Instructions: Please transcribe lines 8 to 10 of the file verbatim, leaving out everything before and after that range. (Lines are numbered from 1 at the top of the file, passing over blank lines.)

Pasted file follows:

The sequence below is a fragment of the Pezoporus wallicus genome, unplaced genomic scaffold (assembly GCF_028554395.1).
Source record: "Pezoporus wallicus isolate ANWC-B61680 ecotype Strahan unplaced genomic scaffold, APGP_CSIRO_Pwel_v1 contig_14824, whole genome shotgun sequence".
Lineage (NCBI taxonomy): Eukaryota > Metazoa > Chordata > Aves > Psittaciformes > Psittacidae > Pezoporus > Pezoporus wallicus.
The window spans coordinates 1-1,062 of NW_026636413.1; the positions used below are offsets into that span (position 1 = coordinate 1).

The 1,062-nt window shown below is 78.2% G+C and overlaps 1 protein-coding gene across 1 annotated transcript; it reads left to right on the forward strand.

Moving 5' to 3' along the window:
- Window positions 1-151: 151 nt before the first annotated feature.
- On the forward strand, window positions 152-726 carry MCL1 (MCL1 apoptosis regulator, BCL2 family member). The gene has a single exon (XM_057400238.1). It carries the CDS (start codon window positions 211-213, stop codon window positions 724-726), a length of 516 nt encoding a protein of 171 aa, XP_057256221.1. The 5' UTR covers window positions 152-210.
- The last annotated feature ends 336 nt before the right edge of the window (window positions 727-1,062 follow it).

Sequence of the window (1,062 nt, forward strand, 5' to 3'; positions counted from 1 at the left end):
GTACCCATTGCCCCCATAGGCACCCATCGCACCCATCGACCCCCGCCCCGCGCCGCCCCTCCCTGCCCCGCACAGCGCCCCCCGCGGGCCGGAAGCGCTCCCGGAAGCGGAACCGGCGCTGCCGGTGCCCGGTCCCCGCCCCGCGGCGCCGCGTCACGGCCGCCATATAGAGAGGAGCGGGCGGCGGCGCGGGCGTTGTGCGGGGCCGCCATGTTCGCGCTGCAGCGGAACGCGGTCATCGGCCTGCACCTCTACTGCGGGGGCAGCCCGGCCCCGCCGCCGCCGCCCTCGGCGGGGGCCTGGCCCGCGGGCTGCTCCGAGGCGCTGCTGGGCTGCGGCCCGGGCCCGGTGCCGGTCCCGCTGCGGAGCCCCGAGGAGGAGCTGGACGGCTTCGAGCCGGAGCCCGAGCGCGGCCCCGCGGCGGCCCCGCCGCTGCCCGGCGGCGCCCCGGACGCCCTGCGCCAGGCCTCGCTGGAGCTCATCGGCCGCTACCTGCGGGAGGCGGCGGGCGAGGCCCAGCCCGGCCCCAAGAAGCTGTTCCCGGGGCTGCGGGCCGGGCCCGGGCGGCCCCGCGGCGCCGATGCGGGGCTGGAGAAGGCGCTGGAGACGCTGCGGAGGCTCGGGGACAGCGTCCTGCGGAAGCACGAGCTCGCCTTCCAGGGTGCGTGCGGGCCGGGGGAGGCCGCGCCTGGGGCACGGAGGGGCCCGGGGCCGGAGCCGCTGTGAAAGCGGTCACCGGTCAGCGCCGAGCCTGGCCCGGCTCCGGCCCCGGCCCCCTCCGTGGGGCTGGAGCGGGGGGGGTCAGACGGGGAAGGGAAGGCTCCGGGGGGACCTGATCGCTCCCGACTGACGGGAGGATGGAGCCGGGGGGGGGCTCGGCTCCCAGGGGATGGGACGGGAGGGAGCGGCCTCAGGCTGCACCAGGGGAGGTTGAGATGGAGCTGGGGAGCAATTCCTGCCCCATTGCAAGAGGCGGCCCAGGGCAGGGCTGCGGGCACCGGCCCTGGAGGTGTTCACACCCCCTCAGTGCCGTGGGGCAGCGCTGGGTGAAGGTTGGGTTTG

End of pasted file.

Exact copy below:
- On the forward strand, window positions 152-726 carry MCL1 (MCL1 apoptosis regulator, BCL2 family member). The gene has a single exon (XM_057400238.1). It carries the CDS (start codon window positions 211-213, stop codon window positions 724-726), a length of 516 nt encoding a protein of 171 aa, XP_057256221.1. The 5' UTR covers window positions 152-210.
- The last annotated feature ends 336 nt before the right edge of the window (window positions 727-1,062 follow it).

Sequence of the window (1,062 nt, forward strand, 5' to 3'; positions counted from 1 at the left end):